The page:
William of St. Albans, who had been appointed prior in 1257, took part in the election of Roger de Norton as twenty-fourth abbot of St. Albans in 1260, and accompanied the abbot when he presented himself before the king, (fn. 9) he died on St. Gregory's day, 1262, and was buried in the quire of the church. On his death Isabel de Albini, countess of Arundel, claimed the sole power of confirming the prior of Wymondham, in accordance with the foundation charter. The abbot of St. Albans resisted, and a long suit began in the Roman courts. Eventually, on 14 September, 1264, the countess entered into a compromise with Abbot Roger, whereby William de Horton (her own nominee), was to be appointed prior, and on all future vacancies the countess and her heirs were to name three monks of St. Albans, one of whom was to be presented by the abbot to the bishop. (fn. 10) A joint letter, dated 8 November, was sent by both parties to their proctors at Rome, ordering them to stay further proceedings.
In April, 1300, a commission was appointed on the complaint of Abbot John III, of St. Albans, touching the persons who prevented him from visiting Wymondham priory, a cell to his abbey, as his predecessors had always been wont to do. (fn. 11) This was in consequence of the active resistance of Sir Robert Tateshall, the then patron. Hearing of the intended visitation, Sir Robert entered the priory and closed its gates as well as the doors of the church, and not only prevented the entry of Abbot John III, but refused permission to the prior or any representative to leave the priory to speak with the abbot. (fn. 12) Abbot John IV succeeded as twenty-fourth abbot of St. Albans in 1302, and in September of that year was present at the inaugural feast of the abbot of Bury St. Edmunds, where he met Sir Robert Tateshall. The abbot thought it prudent to put an end to all disputes, and by way of pacification restored to Sir Robert as patron of Wymondham, the livery of bread and ale from that priory, of which he had been deprived. The result was that the patron treated the abbot with great courtesy and there was peace for a time, although the abbot did not really recognize Tateshall's right to the patronage of the priory, which he had claimed on the death of the Countess Isabel. (fn. 13)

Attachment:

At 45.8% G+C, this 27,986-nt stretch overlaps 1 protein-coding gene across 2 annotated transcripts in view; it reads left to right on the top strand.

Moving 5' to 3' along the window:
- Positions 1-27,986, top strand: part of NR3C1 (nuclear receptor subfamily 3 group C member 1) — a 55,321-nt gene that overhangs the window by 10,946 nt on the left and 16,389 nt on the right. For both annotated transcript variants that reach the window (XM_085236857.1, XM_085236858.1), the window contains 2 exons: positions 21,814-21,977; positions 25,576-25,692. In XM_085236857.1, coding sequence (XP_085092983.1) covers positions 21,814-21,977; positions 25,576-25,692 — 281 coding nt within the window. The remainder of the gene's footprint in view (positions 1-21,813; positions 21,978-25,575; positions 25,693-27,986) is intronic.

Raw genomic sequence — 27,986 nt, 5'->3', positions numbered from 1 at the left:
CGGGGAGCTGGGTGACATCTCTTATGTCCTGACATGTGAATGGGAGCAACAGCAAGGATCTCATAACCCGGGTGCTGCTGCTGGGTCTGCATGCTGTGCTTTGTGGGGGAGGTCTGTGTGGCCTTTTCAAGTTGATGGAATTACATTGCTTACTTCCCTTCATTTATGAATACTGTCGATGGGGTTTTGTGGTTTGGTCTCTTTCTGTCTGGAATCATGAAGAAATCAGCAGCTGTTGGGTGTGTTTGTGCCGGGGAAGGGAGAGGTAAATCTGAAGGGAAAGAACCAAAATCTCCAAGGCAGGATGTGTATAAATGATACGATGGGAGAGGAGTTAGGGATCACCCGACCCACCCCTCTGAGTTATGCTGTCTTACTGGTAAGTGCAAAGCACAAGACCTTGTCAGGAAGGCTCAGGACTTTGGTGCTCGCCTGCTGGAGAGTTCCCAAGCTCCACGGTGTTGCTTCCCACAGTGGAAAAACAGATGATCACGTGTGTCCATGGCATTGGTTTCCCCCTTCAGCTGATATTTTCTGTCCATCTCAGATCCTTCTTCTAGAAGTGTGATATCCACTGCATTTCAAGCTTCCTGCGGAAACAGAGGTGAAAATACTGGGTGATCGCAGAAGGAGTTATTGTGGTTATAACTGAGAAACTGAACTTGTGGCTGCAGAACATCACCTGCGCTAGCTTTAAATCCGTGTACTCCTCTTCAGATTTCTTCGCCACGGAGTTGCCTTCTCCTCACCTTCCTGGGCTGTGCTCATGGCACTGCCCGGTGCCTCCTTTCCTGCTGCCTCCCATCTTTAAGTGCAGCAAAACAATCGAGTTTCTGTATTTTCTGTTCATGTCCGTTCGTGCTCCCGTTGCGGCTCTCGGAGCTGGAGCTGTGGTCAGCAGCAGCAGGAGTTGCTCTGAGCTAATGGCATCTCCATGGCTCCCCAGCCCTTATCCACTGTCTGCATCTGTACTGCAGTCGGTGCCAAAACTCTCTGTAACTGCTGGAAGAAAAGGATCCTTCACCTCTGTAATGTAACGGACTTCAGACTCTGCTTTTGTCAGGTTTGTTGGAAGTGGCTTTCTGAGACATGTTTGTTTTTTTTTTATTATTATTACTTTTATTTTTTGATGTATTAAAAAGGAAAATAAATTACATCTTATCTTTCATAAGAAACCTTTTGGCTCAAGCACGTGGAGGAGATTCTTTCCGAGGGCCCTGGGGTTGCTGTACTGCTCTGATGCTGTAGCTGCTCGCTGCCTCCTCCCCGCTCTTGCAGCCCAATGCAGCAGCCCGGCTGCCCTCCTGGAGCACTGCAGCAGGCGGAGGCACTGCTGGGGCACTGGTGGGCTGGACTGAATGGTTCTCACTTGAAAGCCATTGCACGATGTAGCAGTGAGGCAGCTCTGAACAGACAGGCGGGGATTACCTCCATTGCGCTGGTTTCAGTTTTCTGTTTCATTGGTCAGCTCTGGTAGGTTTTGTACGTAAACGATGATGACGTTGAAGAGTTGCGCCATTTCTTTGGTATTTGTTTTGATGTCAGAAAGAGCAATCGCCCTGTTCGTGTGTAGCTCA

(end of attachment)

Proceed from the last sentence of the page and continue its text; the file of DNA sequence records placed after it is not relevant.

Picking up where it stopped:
Prior Pulleyn died on 25 December, 1303. The St. Albans annalist complains that during his rule he had complied more with the wishes of the patron than the abbot. On his death the escheator of the crown, acting in the name of the son and heir of Sir Robert Tateshall, who was under age and the king's ward, took possession of the priory, with a large following, seizing the keys and placing wardens at the gates and in all the offices. The convent pleaded that they held in free alms, but William Curzon, the escheator, persisted in taking possession. He also seized the grange at Happisburgh and inflicted various hardships on the tenants. At last on 5 March, 1304, at the prayer of the abbot of St. Albans, a temporary arrangement was made till the matter could be brought before the courts, and the abbot presented John de Stevenache, one of his monks, to the priory. Finally the abbot obtained from the justices of the King's Bench at York a formal declaration as to the exemption henceforth of the priory of Wymondham from the authority of the escheator, and the temporalities were restored to John de Stevenache. (fn. 14)